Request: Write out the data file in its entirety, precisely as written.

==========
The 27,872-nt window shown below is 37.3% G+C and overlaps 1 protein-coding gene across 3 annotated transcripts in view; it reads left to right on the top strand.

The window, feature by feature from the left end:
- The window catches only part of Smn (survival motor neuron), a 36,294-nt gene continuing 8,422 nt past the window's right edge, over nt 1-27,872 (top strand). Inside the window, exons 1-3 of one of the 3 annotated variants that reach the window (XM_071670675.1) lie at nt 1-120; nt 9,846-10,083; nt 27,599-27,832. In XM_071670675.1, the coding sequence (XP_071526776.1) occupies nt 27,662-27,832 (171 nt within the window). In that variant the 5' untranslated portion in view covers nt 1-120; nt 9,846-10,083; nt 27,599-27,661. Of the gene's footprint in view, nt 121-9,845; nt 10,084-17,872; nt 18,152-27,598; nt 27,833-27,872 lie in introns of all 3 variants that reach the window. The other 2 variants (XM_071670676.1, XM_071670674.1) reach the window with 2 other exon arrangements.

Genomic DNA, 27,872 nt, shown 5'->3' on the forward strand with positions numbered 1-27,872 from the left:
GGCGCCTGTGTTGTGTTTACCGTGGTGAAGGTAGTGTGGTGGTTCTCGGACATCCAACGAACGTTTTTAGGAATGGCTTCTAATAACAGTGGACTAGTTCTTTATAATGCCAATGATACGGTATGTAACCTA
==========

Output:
The 27,872-nt window shown below is 37.3% G+C and overlaps 1 protein-coding gene across 3 annotated transcripts in view; it reads left to right on the top strand.

The window, feature by feature from the left end:
- The window catches only part of Smn (survival motor neuron), a 36,294-nt gene continuing 8,422 nt past the window's right edge, over nt 1-27,872 (top strand). Inside the window, exons 1-3 of one of the 3 annotated variants that reach the window (XM_071670675.1) lie at nt 1-120; nt 9,846-10,083; nt 27,599-27,832. In XM_071670675.1, the coding sequence (XP_071526776.1) occupies nt 27,662-27,832 (171 nt within the window). In that variant the 5' untranslated portion in view covers nt 1-120; nt 9,846-10,083; nt 27,599-27,661. Of the gene's footprint in view, nt 121-9,845; nt 10,084-17,872; nt 18,152-27,598; nt 27,833-27,872 lie in introns of all 3 variants that reach the window. The other 2 variants (XM_071670676.1, XM_071670674.1) reach the window with 2 other exon arrangements.

Genomic DNA, 27,872 nt, shown 5'->3' on the forward strand with positions numbered 1-27,872 from the left:
GGCGCCTGTGTTGTGTTTACCGTGGTGAAGGTAGTGTGGTGGTTCTCGGACATCCAACGAACGTTTTTAGGAATGGCTTCTAATAACAGTGGACTAGTTCTTTATAATGCCAATGATACGGTATGTAACCTA